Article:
It is a common misconception that truncating data in SQL Server cannot be undone. However, this is not the case. In fact, truncating a table is a fully registered operation that can be reversed with a rollback. This is in contrast to Oracle, where truncating cannot be undone.
To understand why this is the case, it is important to understand the difference between delete and truncate. The TRUNCATE command deallocates pages by marking them as free on the GAM and IAM pages and records the deallocation information in the transaction log. This means that while the data still exists on the data pages, it has been marked as empty for reuse. TRUNCATE TABLE requires fewer system and transaction logging resources than an equivalent DELETE command.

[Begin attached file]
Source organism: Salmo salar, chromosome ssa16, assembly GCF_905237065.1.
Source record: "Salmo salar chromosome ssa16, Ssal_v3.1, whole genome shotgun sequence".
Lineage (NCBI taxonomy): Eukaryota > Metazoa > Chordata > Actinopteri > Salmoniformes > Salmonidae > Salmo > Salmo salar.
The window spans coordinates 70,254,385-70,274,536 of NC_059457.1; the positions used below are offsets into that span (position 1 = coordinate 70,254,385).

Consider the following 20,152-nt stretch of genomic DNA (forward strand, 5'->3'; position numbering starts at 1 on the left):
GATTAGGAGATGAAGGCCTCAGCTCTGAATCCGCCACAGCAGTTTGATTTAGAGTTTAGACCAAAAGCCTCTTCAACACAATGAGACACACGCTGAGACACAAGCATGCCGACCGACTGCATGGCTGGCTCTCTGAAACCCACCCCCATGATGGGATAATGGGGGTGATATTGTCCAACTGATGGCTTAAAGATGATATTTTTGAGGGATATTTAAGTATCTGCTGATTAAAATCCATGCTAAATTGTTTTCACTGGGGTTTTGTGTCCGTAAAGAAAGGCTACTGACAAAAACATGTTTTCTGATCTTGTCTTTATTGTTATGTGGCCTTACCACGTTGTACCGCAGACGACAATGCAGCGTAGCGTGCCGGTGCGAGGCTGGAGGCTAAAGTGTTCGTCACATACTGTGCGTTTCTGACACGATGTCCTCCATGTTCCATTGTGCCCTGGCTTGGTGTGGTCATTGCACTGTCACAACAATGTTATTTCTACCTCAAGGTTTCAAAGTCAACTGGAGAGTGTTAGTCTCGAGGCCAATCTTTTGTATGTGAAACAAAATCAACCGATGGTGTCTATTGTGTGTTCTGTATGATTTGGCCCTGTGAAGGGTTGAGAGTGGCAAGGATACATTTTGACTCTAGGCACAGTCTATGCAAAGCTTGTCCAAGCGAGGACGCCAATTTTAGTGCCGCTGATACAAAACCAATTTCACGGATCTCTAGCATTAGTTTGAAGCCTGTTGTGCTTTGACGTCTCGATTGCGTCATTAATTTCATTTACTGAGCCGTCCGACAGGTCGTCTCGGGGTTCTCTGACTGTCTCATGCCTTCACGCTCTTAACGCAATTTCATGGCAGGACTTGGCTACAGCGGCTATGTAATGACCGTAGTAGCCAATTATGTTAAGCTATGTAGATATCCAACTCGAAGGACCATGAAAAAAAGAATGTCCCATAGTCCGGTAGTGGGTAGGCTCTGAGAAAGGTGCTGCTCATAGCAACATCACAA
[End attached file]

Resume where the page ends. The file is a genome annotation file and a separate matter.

However, it does not record the deletion of records, but rather records the deallocation of pages. As such, TRUNCATE TABLE is a registered command and can be undone with a huge performance advantage over an equivalent DELETE. Since TRUNCATE is a DDL (data definition language) statement, it cannot be undone if it is not inside a transaction or if the transaction is COMMITTED. To verify this, one can create one table as a copy of another (including content), let it show which pages this table uses, start a transaction, run a TRUNCATE, and repopulate the table. In order to recover records deleted or truncated, one must have saved the same data in the log. SQL Server uses the transaction log for any rollback operation, so when it comes to TRUNCATE, you will still be able to reverse the transaction since TRUNCATE operations are also logged.